Mina Mistry is a fun new series of stories for children, which are written in a funny, fast-paced style which will make children thrilled to read on and help solve the investigation themselves! I am sure they are going to be a very popular set of books within classrooms across the country!
Today, I am lucky enough to have a guest post from Angie, the author of Mina Mistry. 👇🏼
Here, she tells us all about an unlikely trait heroes might have. I hope you all enjoy reading it as much as I did!
Being awkward: the unlikely trait that real heroes have in common.
Today was my daughter’s third day at nursery. The start was turbulent; as expected. I asked her Dad how she was when he picked her up, he looked at me blankly conveying about as much information as he’d taken in and said: “Dunno – she was just standing there by herself, watching the other children play.”
He then added that her teacher had approached him to tell him that: “She’s not the most sociable child; it’s going to be very hard for her to interact with other children.”
In a way, I was relieved.
My daughter isn’t two yet, but she’s going to be a chip off the old block. I’ve seen her at the playground or at the pool, looking utterly baffled as she watches other children play whilst I try to avoid eye contact with other parents.
Admittedly, the fact that her father and I can barely interact with other humans is probably the cause of the condition; even having to stop for petrol can be turned into an ordeal of epic proportions.
Although I’d hoped that our daughter would be more sociable than us, I have to say that at least with an awkward kid I feel like I’m on my own turf: I have resources for that.
I probably wouldn’t be able to cope with having a kid who runs off to play with other children and gets into scraps … but an awkward kid? Bring it on!
I like awkward kids and I suppose that’s why I really wanted to write an awkward character: enter Mina Mistry.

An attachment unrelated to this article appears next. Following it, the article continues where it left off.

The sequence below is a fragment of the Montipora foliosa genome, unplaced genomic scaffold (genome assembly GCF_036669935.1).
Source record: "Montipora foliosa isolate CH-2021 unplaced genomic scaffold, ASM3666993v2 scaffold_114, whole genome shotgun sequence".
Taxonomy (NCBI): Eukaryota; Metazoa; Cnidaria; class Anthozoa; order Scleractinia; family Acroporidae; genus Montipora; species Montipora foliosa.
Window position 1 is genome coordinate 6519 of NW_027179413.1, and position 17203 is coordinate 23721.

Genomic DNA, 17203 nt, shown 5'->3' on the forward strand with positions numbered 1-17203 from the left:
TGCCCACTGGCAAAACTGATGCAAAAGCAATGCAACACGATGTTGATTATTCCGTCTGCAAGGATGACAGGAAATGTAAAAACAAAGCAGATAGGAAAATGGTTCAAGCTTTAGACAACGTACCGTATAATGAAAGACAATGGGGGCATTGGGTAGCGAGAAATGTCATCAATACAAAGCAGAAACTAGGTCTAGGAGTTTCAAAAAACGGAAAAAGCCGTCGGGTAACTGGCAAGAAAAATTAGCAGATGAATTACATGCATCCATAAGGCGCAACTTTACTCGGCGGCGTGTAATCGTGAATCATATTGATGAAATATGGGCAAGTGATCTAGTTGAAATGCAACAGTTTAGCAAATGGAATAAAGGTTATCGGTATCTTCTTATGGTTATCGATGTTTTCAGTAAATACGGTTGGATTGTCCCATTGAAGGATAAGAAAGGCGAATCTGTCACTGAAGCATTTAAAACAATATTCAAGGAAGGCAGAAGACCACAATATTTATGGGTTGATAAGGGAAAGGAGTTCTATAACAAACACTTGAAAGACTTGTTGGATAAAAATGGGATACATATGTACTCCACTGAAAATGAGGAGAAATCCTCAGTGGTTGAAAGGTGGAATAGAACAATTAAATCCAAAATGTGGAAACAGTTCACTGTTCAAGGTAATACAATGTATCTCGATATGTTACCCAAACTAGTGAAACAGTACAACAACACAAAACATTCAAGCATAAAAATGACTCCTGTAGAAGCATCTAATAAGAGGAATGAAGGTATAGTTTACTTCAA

Mina likes investigating, she likes logic, she likes working things out. People are not the focal point of her life and they’re not really her area of expertise. I liked the idea that someone who can be so observant of the world around them and so good at piecing together a puzzle can also be completely oblivious to the human interactions occurring right in front of them.
Mina is intelligent enough to realise all of this though, so she sort of subcontracts her social life out to her best friend, Holly Loafer. Holly is Greenville Elementary’s number one A-list celebrity. She is great with people, she always knows what to say and do and everybody likes her. Mina has never really stopped to think about whether anybody likes her or not, she can’t really see the utility in caring about that.
Holly decides what parties they go to, who they speak to and what events they get involved in. She gets really excited about really superficial things like what she’s going to wear or whether Gareth Trumpshaw has noticed that she smells nice.
So, why are two people as different as Mina and Holly friends? I think to some extent it’s intrigue, mixed with a dose of mutual pity: Holly probably feels sorry for Mina because she doesn’t have any friends and Mina probably feels sorry for Holly because her life is full of shallow, frivolous pursuits. Whatever the reason, it does make for some funny anecdotes.
Like the sound of this book? Buy it here: https://amzn.to/3mgYsRo